Saturday, October 3, 2009


We had two full days in Cuenca, a city in the Southern highlands of Ecuador.  It is the third biggest city in Ecuador and was named a UNESCO heritage site.  I should add that UNESCO seems to throw around its heritage site designations like confetti, but at least it indicates it is not a total dump.  Cuenca did not disappoint - it it the most intact colonial city we saw in either Ecuador or Peru.  It is also the home of the Panama Hat industry.  Ironically, the Panama hat has always been made it Panama, mostly in and around Cuenca, but was mis-named because it was associated with workers building the Panama Canal that wore them.

We spent the day walking around the city, enjoying the architecture and the ice cream.  This is real dairy country, so the ice cream shops were everywhere and had great, homemade ice cream.  This was also our last chance to buy souvenirs.  We held off on a lot of shopping, since we were traveling with carry-ons and did not want to load up our bags.  I was also on a quest to buy an Andean-style fedora.  It is amazing that you see thousands on indigenous people wearing these felt fedoras, but you never see them for sale anywhere.  I did manage to finally find one made by one of Ecuador's most well-known hat maker.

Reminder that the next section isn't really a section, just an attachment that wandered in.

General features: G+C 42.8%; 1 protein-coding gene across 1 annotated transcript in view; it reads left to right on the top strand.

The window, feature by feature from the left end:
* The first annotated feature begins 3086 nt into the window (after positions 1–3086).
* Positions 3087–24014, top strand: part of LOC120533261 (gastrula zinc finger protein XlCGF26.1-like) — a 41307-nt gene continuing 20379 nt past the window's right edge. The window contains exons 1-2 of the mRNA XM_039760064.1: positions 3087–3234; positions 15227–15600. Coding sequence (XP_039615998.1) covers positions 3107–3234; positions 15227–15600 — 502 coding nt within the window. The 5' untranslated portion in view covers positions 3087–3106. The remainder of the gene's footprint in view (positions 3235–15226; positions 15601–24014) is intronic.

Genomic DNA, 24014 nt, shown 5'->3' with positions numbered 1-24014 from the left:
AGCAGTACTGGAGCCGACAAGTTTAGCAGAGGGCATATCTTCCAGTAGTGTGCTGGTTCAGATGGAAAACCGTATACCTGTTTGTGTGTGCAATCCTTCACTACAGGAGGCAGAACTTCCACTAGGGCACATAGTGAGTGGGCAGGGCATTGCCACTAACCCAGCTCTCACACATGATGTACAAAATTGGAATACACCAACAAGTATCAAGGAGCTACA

Cuenca is quite a laid-back City.  It has more of a "cafe culture" than other places in Ecuador and people generally seem to like to mill about the streets, even at night (way more safer than Quito).  There was a small-scale riot going on the whole time we were there, but it was across the river in the university district, so we weren't really affected.  Not really sure what it was about, but we did see people cheering on the riot police heading to the scene, so my guess is that it was the usual college-kid riot.  People generally disregarded it, so we even forgot to ask people what it was about.

There was some sort of "tourist"celebration going on when we were there.  At night, we watched a free concert in the main square, which was fun (except for the group doing 70's soft rock hits in Spanish - "Killing Me Softly" and so on).  They even had fireworks. Mostly locals that were enjoying it, but there were a fair number of touristicos about, as well.

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